Background Although cancer immunotherapies have achieved great success, many patients either do not respond or initially respond but later relapse. Several resistance mechanisms have been proposed from trials using immune checkpoint inhibitors or CAR-T therapy,1,2 but few studies have been conducted on resistance mechanisms to TIL therapy. In our trial, anti-PD1 refractory lung cancer patients were treated using TIL therapy. Several patients responded while others did not. We hypothesize that both tumor intrinsic and extrinsic factors may contribute to TIL resistance in lung cancer patients.
Methods We performed whole exome sequencing on resected baseline tumors and predicted neoantigens using the netMHCpan algorithm. Neoantigen-reactive TIL were screened using IFN-gamma ELISpot assays in a T-DC-neoantigen co-culture system. We also did the same co-culture for TCRVβ sequencing to identify neoantigen-specific TCR clonotypes.3 Therefore, we have been able to track tumor antigen-specific T cells over time. Combined with single cell RNA sequencing & TCR sequencing, functional features of neoantigen-specific T cells in both baseline and progressive disease (PD) tumors were analyzed.
Results Our data show that the presence of neoantigen-specific TIL is associated with durable TIL benefit (p=0.031). We also identified tumor antigen-specific TCR clonotypes for 3 TIL-treated patients and followed these cells longitudinally in PBMCs. We found that although neoantigen-specific T cells had a dramatic increase after TIL infusion, patients with durable TIL benefit had a longer TIL persistence (p=0.048, figure 1). RNA sequencing on baseline tumors showed that in patients with no durable TIL benefit, genes contributing to extracellular matrix formation were highly expressed, preventing infused TILs from migrating into tumor sites.4 In 2 TIL-treated patients, we found that neoantigens which were recognized by infused TILs were missing in PD tumors. In one patient, further investigation of TRM cells from both baseline and PD tumors showed that although T cells in the PD tumor can recognize PD tumor antigens, the T cells highly expressed PD-1, CTLA-4, Lag3 and TIGIT (figure 2), indicating an inability to control tumor progression. Enumeration of immunocyte compositions using CIBERSORT showed that higher M1/M2 ratios were found in patients with durable TIL benefit.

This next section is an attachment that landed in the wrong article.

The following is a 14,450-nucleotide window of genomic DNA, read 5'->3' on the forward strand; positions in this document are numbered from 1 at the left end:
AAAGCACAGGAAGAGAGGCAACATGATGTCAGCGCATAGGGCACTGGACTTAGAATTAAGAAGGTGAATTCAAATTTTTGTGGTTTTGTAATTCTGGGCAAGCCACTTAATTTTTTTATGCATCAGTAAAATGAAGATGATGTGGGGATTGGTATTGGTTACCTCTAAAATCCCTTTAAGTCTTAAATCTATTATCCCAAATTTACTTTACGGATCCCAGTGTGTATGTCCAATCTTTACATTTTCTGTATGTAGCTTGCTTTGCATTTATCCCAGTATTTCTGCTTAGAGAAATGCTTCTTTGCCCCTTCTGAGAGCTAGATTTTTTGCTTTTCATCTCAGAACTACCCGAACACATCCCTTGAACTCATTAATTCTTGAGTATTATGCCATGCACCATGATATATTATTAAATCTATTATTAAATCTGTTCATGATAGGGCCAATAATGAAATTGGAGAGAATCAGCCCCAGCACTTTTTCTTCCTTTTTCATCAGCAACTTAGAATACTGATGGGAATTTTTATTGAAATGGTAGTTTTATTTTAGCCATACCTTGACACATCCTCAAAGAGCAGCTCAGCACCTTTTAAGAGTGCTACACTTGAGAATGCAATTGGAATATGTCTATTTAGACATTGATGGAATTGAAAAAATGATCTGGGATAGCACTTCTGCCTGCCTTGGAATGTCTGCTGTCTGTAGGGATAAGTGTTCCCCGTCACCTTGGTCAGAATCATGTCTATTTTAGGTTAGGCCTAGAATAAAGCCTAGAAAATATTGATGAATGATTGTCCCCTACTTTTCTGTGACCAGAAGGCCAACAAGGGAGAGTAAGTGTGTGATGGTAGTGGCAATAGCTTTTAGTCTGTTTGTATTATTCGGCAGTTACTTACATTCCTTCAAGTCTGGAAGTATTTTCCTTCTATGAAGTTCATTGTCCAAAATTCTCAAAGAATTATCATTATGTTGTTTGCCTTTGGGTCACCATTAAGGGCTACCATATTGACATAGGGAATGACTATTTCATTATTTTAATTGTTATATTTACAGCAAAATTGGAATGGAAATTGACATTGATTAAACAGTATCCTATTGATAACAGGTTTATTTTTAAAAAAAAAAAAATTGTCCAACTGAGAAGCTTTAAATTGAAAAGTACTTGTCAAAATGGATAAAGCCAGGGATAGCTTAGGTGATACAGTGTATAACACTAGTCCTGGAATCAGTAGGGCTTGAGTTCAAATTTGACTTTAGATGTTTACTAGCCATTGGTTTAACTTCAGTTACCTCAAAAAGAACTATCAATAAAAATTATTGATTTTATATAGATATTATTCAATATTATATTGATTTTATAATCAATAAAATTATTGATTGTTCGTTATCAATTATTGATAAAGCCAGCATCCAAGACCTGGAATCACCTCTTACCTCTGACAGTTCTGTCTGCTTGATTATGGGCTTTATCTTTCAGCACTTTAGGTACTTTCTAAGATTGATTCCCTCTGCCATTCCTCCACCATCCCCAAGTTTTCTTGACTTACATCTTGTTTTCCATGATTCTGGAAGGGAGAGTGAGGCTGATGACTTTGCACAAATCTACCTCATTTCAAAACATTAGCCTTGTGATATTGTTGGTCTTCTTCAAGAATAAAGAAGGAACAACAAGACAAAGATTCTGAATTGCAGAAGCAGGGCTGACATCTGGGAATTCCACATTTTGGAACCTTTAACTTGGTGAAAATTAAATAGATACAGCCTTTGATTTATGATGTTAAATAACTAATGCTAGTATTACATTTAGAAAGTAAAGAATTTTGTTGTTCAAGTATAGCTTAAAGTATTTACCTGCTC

Conclusions In summary, higher expression of tumor antigens, longer TIL persistence and more M1 macrophages are associated with durable TIL benefit, while lack of tumor antigens, expression of immune checkpoint molecules, and upregulated formation of extracellular matrix may cause TIL resistance. Therefore, both tumor intrinsic factors and extrinsic factors contribute to TIL resistance in lung cancer patients.
Acknowledgements This work has been supported in part by the Molecular Genomics Core, Tissue Core, Proteomics Core and Flow Cytometry Core at the H. Lee Moffitt Cancer Center & Research Institute, a comprehensive cancer center designated by the National Cancer Institute and funded in part by Moffitt’s Cancer Center Support Grant (P30-CA076292). This work has been funded by SU2C grant.
Trial Registration NCT03215810
Ethics Approval The study was approved by Chesapeake IRB, approval number Pro00021984.
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